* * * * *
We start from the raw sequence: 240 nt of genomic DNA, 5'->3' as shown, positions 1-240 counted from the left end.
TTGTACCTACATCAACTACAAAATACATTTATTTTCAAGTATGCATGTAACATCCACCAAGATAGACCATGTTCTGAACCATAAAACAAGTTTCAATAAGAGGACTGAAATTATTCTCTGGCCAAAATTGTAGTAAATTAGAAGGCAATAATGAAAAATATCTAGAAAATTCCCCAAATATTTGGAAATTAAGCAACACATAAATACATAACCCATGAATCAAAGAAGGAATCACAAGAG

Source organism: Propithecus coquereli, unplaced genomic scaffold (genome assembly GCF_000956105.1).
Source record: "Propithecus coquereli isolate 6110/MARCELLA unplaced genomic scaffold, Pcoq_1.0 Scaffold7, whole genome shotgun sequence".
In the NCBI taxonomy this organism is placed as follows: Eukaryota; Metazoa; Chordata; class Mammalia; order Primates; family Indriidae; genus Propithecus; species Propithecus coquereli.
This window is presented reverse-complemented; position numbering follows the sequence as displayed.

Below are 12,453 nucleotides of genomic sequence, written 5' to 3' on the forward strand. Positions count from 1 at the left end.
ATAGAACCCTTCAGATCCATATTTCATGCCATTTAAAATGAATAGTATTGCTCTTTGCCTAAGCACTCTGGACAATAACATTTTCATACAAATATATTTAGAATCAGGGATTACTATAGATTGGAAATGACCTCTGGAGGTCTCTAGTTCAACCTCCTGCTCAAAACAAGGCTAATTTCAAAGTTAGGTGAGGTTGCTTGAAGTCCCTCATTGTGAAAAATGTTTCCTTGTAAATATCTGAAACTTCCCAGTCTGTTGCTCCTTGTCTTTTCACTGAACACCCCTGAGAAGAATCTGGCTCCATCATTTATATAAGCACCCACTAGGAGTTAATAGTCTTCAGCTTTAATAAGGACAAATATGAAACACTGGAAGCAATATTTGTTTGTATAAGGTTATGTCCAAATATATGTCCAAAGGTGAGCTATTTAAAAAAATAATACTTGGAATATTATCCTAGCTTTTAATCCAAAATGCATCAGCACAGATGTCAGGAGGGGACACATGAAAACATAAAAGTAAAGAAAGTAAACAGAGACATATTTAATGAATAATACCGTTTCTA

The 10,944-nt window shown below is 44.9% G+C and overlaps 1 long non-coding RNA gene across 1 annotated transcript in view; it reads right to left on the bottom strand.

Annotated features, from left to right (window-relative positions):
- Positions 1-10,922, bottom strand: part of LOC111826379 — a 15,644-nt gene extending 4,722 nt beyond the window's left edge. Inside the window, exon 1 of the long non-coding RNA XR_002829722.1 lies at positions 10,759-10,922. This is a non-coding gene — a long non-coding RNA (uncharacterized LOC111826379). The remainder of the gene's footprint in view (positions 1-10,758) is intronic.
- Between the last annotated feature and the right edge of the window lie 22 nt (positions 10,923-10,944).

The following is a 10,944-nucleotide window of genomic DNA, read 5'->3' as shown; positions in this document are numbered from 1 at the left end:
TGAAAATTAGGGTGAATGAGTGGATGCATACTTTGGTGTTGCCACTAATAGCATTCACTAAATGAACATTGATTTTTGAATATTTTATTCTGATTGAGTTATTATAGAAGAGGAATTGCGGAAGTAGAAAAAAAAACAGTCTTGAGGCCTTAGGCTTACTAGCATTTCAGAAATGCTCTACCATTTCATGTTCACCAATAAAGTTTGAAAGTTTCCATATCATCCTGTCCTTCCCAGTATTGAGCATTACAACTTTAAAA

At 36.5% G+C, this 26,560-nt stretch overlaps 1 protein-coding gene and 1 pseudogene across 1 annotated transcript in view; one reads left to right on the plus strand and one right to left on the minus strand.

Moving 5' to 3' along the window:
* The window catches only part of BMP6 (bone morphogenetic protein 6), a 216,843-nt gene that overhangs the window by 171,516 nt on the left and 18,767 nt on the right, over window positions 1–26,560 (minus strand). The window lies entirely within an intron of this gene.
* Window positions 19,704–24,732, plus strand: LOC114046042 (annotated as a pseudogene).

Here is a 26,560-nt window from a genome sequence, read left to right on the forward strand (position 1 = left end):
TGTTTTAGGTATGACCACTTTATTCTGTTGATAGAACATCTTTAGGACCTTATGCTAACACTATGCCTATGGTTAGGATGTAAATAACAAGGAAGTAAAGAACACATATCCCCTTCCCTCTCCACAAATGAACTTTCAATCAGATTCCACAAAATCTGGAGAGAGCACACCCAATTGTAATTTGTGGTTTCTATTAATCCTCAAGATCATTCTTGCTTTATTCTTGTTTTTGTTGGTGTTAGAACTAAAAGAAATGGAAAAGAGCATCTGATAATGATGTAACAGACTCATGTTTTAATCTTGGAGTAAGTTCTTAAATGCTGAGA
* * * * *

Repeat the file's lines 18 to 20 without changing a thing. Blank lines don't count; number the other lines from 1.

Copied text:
* Window positions 19,704–24,732, plus strand: LOC114046042 (annotated as a pseudogene).

Here is a 26,560-nt window from a genome sequence, read left to right on the forward strand (position 1 = left end):
TGTTTTAGGTATGACCACTTTATTCTGTTGATAGAACATCTTTAGGACCTTATGCTAACACTATGCCTATGGTTAGGATGTAAATAACAAGGAAGTAAAGAACACATATCCCCTTCCCTCTCCACAAATGAACTTTCAATCAGATTCCACAAAATCTGGAGAGAGCACACCCAATTGTAATTTGTGGTTTCTATTAATCCTCAAGATCATTCTTGCTTTATTCTTGTTTTTGTTGGTGTTAGAACTAAAAGAAATGGAAAAGAGCATCTGATAATGATGTAACAGACTCATGTTTTAATCTTGGAGTAAGTTCTTAAATGCTGAGA